Supreme Court: Police Cannot Search Cell Phones Without A Warrant

Can police take your cellphone and get what information they want off of it? In many cases, that is what has been happening. But, that has now been deemed unconstitutional under the 4th Amendment in a huge decision favoring digital privacy. The ruling was a unanimous 9-0 that sends a clear message to law enforcement about how cell phone data is to be handled.

Police are, however, still allowed to examine a phone to make sure that it is not a weapon but, the ruling stated, “digital data stored on a cell phone cannot itself be used as a weapon to harm an arresting officer or to effectuate the arrestee’s escape.”

ACLU national legal director Steven R. Shapiro when asked about the ruling stated: “By recognizing that the digital revolution has transformed our expectations of privacy, today’s decision is itself revolutionary and will help to protect the privacy rights of all Americans. We have entered a new world but, as the court today recognized, our old values still apply and limit the government’s ability to rummage through the intimate details of our private lives.”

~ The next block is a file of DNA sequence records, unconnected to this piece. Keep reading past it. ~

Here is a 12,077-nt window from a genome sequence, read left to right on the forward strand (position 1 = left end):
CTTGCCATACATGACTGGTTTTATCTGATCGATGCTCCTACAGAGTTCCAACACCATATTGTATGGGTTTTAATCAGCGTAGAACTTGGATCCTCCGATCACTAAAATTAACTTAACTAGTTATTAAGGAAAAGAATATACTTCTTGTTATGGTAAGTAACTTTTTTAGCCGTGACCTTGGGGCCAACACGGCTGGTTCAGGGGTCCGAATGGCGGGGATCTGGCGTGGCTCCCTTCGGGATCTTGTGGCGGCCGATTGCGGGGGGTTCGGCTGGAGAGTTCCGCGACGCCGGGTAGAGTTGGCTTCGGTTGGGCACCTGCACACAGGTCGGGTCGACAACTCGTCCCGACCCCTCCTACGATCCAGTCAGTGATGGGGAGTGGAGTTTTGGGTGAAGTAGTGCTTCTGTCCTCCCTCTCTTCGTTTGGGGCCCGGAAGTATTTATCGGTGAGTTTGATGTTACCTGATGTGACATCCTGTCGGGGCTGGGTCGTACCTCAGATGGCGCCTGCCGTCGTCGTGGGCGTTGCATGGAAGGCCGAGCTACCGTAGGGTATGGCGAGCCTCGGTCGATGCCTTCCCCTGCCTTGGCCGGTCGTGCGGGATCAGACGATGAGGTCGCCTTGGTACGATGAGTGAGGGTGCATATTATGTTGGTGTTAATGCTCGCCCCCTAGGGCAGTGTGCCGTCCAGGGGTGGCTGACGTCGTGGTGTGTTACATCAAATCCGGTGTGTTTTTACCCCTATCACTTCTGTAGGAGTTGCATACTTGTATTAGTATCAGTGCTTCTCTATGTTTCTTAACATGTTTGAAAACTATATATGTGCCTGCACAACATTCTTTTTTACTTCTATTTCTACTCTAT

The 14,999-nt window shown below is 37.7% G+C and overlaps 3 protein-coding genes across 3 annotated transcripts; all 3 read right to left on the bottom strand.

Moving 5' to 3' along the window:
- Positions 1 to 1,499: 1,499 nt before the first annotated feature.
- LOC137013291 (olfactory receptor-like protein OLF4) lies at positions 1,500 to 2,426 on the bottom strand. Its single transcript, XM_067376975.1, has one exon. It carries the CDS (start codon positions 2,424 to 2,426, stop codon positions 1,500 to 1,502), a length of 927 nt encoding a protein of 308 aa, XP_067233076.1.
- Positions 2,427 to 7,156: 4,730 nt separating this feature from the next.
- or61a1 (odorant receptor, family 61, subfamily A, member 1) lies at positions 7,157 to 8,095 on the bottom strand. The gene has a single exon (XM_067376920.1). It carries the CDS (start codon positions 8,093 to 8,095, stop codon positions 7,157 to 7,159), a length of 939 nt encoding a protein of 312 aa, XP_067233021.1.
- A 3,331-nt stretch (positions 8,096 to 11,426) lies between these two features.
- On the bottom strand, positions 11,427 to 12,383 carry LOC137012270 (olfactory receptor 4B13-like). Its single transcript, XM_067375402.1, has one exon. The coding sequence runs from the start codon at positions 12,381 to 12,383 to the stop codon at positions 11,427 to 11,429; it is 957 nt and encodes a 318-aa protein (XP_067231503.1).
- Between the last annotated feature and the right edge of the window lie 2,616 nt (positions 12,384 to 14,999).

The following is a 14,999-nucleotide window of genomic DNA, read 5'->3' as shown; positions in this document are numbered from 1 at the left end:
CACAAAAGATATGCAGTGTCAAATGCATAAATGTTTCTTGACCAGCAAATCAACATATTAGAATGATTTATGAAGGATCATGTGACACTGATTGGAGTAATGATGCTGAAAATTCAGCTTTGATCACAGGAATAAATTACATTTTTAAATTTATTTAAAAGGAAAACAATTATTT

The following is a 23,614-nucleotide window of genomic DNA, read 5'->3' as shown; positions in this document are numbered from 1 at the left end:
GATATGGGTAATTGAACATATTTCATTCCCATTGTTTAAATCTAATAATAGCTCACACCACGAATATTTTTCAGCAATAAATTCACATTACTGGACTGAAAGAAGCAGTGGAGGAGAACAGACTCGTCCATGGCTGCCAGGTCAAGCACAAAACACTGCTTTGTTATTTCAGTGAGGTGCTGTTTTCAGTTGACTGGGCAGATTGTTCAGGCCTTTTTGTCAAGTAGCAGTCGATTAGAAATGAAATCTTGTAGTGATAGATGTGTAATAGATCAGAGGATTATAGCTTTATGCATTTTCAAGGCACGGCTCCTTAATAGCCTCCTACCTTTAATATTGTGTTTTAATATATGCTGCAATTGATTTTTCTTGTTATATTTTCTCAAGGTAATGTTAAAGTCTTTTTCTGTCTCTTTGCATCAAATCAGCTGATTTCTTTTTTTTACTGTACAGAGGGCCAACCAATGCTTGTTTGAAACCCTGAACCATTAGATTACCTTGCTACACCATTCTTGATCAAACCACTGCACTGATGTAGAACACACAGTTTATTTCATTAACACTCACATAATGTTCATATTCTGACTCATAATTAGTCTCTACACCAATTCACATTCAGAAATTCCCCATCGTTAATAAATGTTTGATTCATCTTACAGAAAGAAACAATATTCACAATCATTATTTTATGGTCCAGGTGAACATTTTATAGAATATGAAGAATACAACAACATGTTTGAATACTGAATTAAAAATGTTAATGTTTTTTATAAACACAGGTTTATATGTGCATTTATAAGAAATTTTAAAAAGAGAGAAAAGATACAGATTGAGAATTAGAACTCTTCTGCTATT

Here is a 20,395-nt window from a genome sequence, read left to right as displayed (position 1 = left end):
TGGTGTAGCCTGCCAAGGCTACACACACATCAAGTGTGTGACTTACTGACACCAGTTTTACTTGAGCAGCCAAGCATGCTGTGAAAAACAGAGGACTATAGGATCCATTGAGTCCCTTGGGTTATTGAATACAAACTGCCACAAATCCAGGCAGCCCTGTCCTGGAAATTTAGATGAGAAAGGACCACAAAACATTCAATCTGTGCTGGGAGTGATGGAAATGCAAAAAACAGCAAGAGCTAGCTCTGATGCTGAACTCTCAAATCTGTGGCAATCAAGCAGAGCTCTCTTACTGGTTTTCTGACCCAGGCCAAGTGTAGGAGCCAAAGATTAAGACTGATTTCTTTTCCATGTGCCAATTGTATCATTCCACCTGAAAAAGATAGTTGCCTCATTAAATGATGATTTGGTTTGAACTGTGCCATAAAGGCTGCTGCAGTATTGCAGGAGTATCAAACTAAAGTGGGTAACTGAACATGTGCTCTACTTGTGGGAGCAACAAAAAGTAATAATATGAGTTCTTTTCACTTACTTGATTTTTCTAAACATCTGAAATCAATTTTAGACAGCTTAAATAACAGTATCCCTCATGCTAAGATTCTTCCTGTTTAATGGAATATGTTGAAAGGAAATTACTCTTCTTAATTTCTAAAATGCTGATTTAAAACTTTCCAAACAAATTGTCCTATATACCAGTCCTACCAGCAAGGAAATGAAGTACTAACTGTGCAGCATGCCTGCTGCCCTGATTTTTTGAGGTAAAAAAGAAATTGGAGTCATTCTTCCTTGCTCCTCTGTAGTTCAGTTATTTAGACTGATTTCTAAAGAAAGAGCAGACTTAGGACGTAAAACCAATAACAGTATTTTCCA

The Supreme Court Case stemmed from 2 separate cases, one in California, the other in Massachusetts. This decision is notable because the court has struggled in past cases to define clear and broad rules where digital technology and constitutional rights collided.

“There was a real prospect that the Court would split the baby in the cell phone cases,” wrote Tom Goldstein, a member of the Supreme Court bar, on his website, SCOTUSBlog, in the wake of the ruling. “But the Court instead articulated a bright line rule that is much clearer and will be much easier to administer in practice.”

This Supreme Court ruling could begin a push back against the NSA’s massive wiretapping program that only came to light after Edward Snowden blew the whistle on it.